By Calandra Fotini. Kitchen. Wednesday, September 27th 2017, 14:23:16 PM.
The U‐shaped kitchen lends itself to high‐efficiency cooking: You can often pivot on one toe as you spin around from refrigerator to sink to stove. A good friend and accomplished cook swears by this kitchen layout. He loves it because it keeps people out of the way when he's cooking. Guests can hang out as long as they stay on "that" side of the peninsula! The U‐shaped kitchen (also called the C‐shaped kitchen) is the perfect expression of the work triangle we hear so much about in kitchen design.
A wall‐mounted rack like this one keeps things orderly without swallowing too much space. Buy decent knives if you can afford it, as they should last a lifetime. One advantage of a magnetic rack is that you can slowly build up your collection of knives, buying one at a time, rather than having to invest in one large block complete with knives, which can be pricey. If you’re starting from scratch, a bread knife, paring knife and chef’s knife are essential.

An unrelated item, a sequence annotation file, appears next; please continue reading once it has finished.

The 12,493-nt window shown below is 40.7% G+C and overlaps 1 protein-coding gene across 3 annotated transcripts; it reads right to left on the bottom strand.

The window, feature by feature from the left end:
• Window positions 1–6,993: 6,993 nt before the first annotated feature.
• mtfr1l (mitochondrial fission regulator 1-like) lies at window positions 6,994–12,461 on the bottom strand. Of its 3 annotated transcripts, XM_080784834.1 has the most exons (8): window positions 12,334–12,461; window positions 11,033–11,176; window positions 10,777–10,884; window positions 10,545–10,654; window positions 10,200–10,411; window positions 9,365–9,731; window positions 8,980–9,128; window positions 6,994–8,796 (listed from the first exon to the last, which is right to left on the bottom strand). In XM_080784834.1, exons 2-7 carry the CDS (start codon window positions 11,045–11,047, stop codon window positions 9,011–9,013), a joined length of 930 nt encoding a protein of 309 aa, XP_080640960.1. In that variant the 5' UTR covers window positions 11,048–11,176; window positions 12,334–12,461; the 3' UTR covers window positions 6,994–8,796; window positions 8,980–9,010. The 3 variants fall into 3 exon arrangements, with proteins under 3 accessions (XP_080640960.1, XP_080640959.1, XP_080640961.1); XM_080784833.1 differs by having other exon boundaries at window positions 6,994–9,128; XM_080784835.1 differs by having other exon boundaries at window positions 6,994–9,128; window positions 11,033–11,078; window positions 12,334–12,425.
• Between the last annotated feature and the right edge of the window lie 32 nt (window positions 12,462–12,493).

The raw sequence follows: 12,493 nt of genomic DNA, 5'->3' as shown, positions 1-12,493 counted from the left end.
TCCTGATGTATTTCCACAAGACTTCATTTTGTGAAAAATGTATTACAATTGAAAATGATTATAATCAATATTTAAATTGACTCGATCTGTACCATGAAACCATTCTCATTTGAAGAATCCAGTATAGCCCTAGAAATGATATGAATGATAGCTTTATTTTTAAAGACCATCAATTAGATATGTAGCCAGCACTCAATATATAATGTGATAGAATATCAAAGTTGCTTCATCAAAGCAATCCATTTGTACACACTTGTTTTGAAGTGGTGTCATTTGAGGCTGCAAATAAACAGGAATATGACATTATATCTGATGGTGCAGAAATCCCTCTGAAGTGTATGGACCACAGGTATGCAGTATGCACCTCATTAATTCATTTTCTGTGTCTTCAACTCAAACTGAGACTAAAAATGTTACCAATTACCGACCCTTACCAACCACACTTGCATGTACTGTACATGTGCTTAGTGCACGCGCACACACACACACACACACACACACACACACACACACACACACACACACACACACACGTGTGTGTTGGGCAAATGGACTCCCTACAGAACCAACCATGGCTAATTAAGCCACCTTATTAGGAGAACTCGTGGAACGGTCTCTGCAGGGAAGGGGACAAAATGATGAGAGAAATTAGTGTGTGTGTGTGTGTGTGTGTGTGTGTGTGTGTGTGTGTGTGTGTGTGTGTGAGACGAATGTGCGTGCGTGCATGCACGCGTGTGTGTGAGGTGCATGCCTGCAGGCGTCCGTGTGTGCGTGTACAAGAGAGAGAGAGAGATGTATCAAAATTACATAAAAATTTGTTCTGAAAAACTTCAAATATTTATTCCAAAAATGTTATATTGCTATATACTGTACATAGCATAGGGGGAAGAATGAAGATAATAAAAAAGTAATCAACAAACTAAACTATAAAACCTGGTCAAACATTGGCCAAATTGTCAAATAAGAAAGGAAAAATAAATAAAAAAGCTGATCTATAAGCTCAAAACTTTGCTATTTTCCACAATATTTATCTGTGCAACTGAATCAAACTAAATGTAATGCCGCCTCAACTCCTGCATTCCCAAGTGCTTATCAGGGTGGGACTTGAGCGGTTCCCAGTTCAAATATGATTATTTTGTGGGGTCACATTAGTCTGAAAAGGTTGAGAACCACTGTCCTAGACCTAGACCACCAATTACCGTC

If you're limited on space and storage in your L‐shaped kitchen, adding a pot rack frees up space in a base cabinet. In its grandest expression, the L‐shaped kitchen has a large island, main sink on one wall, range on the other, and prep sink in the island. This creates at least two overlapping work triangles, allowing for multiple cooks to work at the same time. Guest seating at the island creates a "kitchen as theater" feel. Even in some smaller spaces, you can fit a L‐shaped kitchen, small island and prep sink. No seating at this island, but I'm sure having that extra sink more than makes up for it in the cook's eyes!